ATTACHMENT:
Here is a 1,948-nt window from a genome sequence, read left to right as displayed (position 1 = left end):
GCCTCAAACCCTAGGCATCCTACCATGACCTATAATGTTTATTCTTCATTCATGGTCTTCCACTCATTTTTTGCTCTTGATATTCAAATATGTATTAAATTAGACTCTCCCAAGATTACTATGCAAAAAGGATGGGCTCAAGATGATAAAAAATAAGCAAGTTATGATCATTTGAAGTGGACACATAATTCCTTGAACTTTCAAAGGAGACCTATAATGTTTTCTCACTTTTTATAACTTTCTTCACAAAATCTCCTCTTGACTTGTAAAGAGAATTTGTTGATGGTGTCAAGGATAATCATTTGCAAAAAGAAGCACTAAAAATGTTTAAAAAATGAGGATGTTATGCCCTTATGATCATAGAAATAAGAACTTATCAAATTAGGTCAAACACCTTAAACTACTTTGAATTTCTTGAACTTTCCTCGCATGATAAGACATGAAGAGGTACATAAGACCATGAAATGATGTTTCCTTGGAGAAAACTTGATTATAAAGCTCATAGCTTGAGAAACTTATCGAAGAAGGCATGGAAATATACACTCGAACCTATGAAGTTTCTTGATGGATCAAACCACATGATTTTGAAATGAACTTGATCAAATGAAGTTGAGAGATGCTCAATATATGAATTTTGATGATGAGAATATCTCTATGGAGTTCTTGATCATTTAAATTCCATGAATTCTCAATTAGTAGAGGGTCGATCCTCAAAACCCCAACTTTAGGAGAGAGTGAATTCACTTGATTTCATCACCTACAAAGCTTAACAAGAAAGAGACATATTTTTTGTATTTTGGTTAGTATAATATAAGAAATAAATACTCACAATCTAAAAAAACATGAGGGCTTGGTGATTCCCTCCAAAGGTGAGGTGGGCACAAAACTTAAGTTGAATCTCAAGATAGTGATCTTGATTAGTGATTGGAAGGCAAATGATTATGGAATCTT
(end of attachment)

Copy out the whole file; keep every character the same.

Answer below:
Here is a 1,948-nt window from a genome sequence, read left to right as displayed (position 1 = left end):
GCCTCAAACCCTAGGCATCCTACCATGACCTATAATGTTTATTCTTCATTCATGGTCTTCCACTCATTTTTTGCTCTTGATATTCAAATATGTATTAAATTAGACTCTCCCAAGATTACTATGCAAAAAGGATGGGCTCAAGATGATAAAAAATAAGCAAGTTATGATCATTTGAAGTGGACACATAATTCCTTGAACTTTCAAAGGAGACCTATAATGTTTTCTCACTTTTTATAACTTTCTTCACAAAATCTCCTCTTGACTTGTAAAGAGAATTTGTTGATGGTGTCAAGGATAATCATTTGCAAAAAGAAGCACTAAAAATGTTTAAAAAATGAGGATGTTATGCCCTTATGATCATAGAAATAAGAACTTATCAAATTAGGTCAAACACCTTAAACTACTTTGAATTTCTTGAACTTTCCTCGCATGATAAGACATGAAGAGGTACATAAGACCATGAAATGATGTTTCCTTGGAGAAAACTTGATTATAAAGCTCATAGCTTGAGAAACTTATCGAAGAAGGCATGGAAATATACACTCGAACCTATGAAGTTTCTTGATGGATCAAACCACATGATTTTGAAATGAACTTGATCAAATGAAGTTGAGAGATGCTCAATATATGAATTTTGATGATGAGAATATCTCTATGGAGTTCTTGATCATTTAAATTCCATGAATTCTCAATTAGTAGAGGGTCGATCCTCAAAACCCCAACTTTAGGAGAGAGTGAATTCACTTGATTTCATCACCTACAAAGCTTAACAAGAAAGAGACATATTTTTTGTATTTTGGTTAGTATAATATAAGAAATAAATACTCACAATCTAAAAAAACATGAGGGCTTGGTGATTCCCTCCAAAGGTGAGGTGGGCACAAAACTTAAGTTGAATCTCAAGATAGTGATCTTGATTAGTGATTGGAAGGCAAATGATTATGGAATCTT